The recent Westminster Dog Show and the Meet the Breeds event that preceded it gave breeder-exhibitors a grand opportunity to engage with the public and the media. Decades ago, benched shows were the norm, not the exception. Exhibitors settled in for the day, sharing lunch with their competitors and happily talking about their dogs to interested spectators.
Today’s hurried “show and go” environment doesn’t give participants in the sport much of a chance to relax and enjoy the interaction between their dogs and the public. That’s why Meet the Breeds is such an important element of the week. Parent club booths are lavishly decorated, many volunteers dress up in national costume to celebrate their breeds’ heritage, and families visiting the event stop at every booth to collect literature and take selfies with the dogs. If ever you can arrive in New York City in time to volunteer at your club’s breed booth on the Saturday before Westminster, by all means, do so. It is a very rewarding experience.
Giving a Good Impression
Because Westminster is such a hugely important show, tension runs high and not all exhibitors are able to successfully compartmentalize; some are stressed out for 48 hours. Walking the aisles of the benching area for two days as I did, accompanying TV crews, a range of emotions was on display. Many exhibitors appreciated the value of media exposure and happily chatted with reporters for a short segment. Others—and not always those with coated, time-intensive breeds—had meltdowns at the very thought of setting down the brush and the can of hairspray to talk about their dogs for a few minutes. What a disservice they did to their breeds—and what a bad impression they made on spectators who were in the vicinity to observe the breeds that interested them. Surely they wondered if those same breeders would be just as inhospitable to them, inquiring about a puppy, as they were to the crew of a national TV show.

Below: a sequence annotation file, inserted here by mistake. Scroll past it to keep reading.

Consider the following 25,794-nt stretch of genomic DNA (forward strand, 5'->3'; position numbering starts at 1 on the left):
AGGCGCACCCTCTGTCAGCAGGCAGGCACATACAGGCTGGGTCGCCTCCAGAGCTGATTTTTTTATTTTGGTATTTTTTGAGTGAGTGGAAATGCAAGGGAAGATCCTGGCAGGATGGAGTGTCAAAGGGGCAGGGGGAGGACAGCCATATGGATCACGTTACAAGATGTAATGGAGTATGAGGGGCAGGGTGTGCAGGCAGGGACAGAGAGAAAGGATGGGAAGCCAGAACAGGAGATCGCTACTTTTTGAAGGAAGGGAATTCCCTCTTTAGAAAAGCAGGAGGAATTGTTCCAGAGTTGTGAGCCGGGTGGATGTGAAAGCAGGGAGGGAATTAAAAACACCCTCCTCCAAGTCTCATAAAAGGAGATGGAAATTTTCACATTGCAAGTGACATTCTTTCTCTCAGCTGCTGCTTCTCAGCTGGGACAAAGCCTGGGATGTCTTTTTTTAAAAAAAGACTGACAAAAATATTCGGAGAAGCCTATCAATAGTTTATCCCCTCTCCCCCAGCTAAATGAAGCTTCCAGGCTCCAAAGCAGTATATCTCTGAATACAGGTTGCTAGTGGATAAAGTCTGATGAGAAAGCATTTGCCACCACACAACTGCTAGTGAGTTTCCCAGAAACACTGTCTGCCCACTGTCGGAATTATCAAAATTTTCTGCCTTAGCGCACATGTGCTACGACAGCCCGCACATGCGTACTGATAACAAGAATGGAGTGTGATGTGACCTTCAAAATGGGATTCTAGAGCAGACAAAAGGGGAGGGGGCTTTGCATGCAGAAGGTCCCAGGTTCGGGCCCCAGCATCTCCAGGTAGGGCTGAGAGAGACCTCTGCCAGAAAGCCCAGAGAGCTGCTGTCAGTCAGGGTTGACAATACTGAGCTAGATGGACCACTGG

Participating in dog shows every weekend, it’s easy to lose sight of how bizarre the preparation of our dogs for the ring can look to the outside world. The cords of a Puli tied off with hair clips, Bloodhounds wearing gold lame snoods, Westies standing in a basin of chalk powder… these are not everyday sights to John Q. Public. So we can either cheerfully answer the public’s questions about these grooming rituals, explaining that their pets wouldn’t need such elaborate primping, or respond with condescension and eye rolls, sending spectators hastily on their way—and perhaps into the waiting arms of “designer dog” breeders who will treat them more respectfully.
How to Handle Public Interest During Stress
If someone approaches you with a question or asks to photograph your dog just as you are rushing to get to the ring, hand them a business card and invite them to come to your set up later. Never be too busy to appreciate the public’s interest in your dogs and breed. Always bring breed handouts with you that contain relevant websites and email addresses.
Taking our hobby seriously doesn’t mean we have to take ourselves too seriously. Are we eccentric? Of course. But no more so than the folks who travel the world playing competitive bridge or competing in orchid shows. Let’s embrace it! Explain the nuances of our grooming to those who are interested enough to ask. The message to send the public is: we may be eccentric, but we’re fun! We’re also a smart, passionate, committed, well-informed community of dog experts and the very best place to obtain your next puppy. Don’t push interested spectators away; invite them to share our passion with us.
All the judging at a dog show doesn’t happen in the ring. It also happens when the public observes us interacting with spectators, reporters, and stewards. We are always on display and being judged. It behooves us to explain our sport to the uninitiated and welcome the newbies.